Why do MLB teams adopt opening pitching strategies?
The Dodgers have a long and distinguished lineage of Game 1 starters: Hall of Famer Sandy Koufax, Don Drysdale and Don Sutton. Clayton Kershaw, a Hall of Famer on hold. Orel Hershiser, Tommy John, Fernando Valenzuela, Zack Greinke, Burt Hooton, Jerry Reuss and Walker Buehler, a constellation of stars.
Dodgers starting pitcher on Saturday in Game 1 of the National League Championship series against the Atlanta Braves: Corey Knebel.
What is happening on behalf of Tommy Lasorda?
First up: Max Scherzer would have started on Saturday if he hadn’t closed on Thursday. The Dodgers decided to give Scherzer an extra day off and, well, someone had to start.
Tony Gonsolin could have. Knebel was not a regular in the minor leagues, or even in college. The Dodgers decided that a reliever getting the first three strikeouts was their best way to get them all.
Knebel was the opener for the Dodgers, at a time when Major League Baseball is exploring whether to end the era of the opener.
Wall Street Baseball is the quest to find and exploit even the smallest of advantages. Win, baby, and who cares about the aesthetics?
The Tampa Bay Rays invented Wall Street baseball. Their baseball department puts a good team on the field. Their marketing department can’t convince fans to come see the team.
The Rays might say their low incomes give them no other option. What worries the league – and the players’ union – is that too many teams might try to copy this aspect of how to win Rays.
“From a fan’s perspective and baseball as a whole,” Scherzer said on Saturday, “if you look at it more of the game on the outside and say,“ Is that something that… we want the game addresses? Do we want to see that in the regular season? ‘ my answer is no.
VIDEO | 02:47
Dodgers’ Max Scherzer and Dave Roberts on the use of forerunners
Dodgers pitcher Max Scherzer and manager Dave Roberts discuss their feelings about baseball’s new trend to use forerunners to start games.
“No, you don’t. You want to see the starting pitchers. You want to see newbie pitchers go deep. I think it’s better for the fans, better for the players, everyone involved. I think that’s how we all looked at games.
We could have seen Scherzer against Max Fried on Saturday. We had Fried, against Knebel and a parade of following pitchers.
It might have been a special circumstance, but starting pitchers can have renowned value over the course of a season. Anticipation drives ticket sales, and the chance to see Scherzer or Kershaw or Jacob deGrom can attract fans.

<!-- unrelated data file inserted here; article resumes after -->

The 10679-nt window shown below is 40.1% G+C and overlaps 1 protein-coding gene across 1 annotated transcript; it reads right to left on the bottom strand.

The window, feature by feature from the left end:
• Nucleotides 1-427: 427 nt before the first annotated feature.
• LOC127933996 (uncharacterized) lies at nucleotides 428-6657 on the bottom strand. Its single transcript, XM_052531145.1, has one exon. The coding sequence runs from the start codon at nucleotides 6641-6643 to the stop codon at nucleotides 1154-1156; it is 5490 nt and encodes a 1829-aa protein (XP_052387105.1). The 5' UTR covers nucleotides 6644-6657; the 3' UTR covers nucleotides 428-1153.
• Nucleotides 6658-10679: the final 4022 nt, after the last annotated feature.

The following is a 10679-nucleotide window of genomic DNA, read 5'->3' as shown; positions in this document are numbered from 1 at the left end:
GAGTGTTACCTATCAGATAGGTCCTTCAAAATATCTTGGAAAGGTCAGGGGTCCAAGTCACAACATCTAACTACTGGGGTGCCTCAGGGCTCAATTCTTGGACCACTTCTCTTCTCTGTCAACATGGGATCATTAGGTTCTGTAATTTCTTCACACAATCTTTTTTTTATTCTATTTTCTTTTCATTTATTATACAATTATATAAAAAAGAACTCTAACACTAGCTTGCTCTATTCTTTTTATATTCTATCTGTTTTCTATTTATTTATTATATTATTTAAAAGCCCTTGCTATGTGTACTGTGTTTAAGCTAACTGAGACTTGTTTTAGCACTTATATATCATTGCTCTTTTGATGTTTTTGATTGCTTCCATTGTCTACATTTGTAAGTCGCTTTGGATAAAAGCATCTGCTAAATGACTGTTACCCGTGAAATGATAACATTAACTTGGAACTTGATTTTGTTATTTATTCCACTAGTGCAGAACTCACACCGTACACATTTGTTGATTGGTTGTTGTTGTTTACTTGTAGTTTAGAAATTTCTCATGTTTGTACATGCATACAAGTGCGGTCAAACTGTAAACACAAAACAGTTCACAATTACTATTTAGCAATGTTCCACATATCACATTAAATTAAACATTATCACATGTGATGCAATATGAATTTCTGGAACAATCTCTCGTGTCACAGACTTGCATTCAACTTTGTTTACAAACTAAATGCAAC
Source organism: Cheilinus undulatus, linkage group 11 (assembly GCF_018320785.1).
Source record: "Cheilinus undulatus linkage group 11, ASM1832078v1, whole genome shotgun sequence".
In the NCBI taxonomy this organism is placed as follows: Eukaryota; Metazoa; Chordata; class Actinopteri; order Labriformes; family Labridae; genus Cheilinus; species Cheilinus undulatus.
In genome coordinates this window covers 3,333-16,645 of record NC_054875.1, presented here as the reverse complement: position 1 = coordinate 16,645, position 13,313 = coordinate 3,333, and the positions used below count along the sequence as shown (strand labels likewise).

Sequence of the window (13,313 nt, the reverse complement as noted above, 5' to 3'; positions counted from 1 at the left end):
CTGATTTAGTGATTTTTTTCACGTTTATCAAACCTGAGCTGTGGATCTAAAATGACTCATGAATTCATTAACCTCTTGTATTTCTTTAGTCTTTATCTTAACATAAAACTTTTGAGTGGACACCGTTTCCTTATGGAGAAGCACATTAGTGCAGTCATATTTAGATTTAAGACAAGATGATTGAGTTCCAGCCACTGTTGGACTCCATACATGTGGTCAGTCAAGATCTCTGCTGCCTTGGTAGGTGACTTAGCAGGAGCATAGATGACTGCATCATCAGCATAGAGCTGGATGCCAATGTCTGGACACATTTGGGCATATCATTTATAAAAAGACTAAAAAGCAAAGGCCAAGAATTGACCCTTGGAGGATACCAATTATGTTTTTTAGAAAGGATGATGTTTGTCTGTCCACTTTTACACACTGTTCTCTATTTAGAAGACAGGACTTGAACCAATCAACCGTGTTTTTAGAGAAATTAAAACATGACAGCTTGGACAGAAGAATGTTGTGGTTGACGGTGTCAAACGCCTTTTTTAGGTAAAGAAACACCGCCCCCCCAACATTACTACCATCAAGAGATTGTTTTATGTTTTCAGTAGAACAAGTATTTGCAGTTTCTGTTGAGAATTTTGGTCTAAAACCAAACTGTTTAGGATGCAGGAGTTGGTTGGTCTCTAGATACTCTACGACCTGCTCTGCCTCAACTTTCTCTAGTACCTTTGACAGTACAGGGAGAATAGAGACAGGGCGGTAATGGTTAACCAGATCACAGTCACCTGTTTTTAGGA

In an Ipsos survey released on Thursday, Americans were asked to name their favorite sport. Football ranked first, with baseball and basketball tied for second. However, in a blatant warning to a league already keen to cultivate a younger audience, the Gen Z segment of the Ipsos poll ranked football number one and baseball number six, along with basketball, soccer, and hockey. and volleyball in between.
Dave Roberts, the Dodgers manager, didn’t mince words when asked what he thought of the opening strategy the first time he saw it.
“I hated it,” he says. “It wasn’t baseball.”
Roberts said he has relaxed his stance since then. His job is to win and, if the opener can help his team win, he gets it.
But what advantage does a team gain from an opener when almost all teams try it?
“The Rays kind of captured a marginal advantage for a few years,” said Roberts. “So the industry is catching up. “
In the 2018 NLCS, the Milwaukee Brewers lacked good starters and opted for an arsenal of openers against the Dodgers, including Wade Miley for a memorable one-hittering stint. In this year’s NLDS against the Braves, the Brewers started some real starters, and some really good ones: Corbin Burnes, Brandon Woodruff, Freddy Peralta and Eric Lauer.
“This is the best way to do it” Milwaukee manager Craig Counsell told Athletic’s Andy McCullough. “That’s what every team would prefer.”
MLB used the minor and independent leagues this year as a laboratory, testing rule changes that included robot umpires, limits on defensive changes and pickup attempts, a 15-second clock, and recoil. from the mound of one foot.
VIDEO | 02:05
Dodgers’ Dave Roberts and Trea Turner discuss NLCS Game 1 loss
Dodgers manager Dave Roberts and second baseman Trea Turner discuss the team’s 3-2 loss to the Atlanta Braves in Game 1 of the NLCS on Saturday.
A little noticed change, in the Atlantic League: the test of a rule of the “double hook”, in which a team would lose its designated hitter when it withdraws its starting pitcher. Use an opener for an inning or two, and the DH would get batting time, followed by pinched pitchers or hitters.
Early returns were promising, said Michael Hill, senior vice president of MLB field operations.
“It’s worth continuing the discussion,” Hill said here on Saturday.
With a universal DH to be discussed, it is the same.
“I think it’s gotten a little bit of momentum,” said Andrew Friedman, president of baseball operations for the Dodgers. “Increasing the value of a starting pitcher, by decreasing the value of a one-dimensional hitter, makes sense to me.”
In the pre-game interview room, Scherzer said he agreed with the Dodgers’ strategy on Saturday and said whether to restrict early games was best left for the offseason .
In January column, Athletic’s Jayson Stark introduced the concept of the Double Hook. As Scherzer left the interview room, he greeted Stark and cited this column.
Scherzer seems to like the concept. Do you?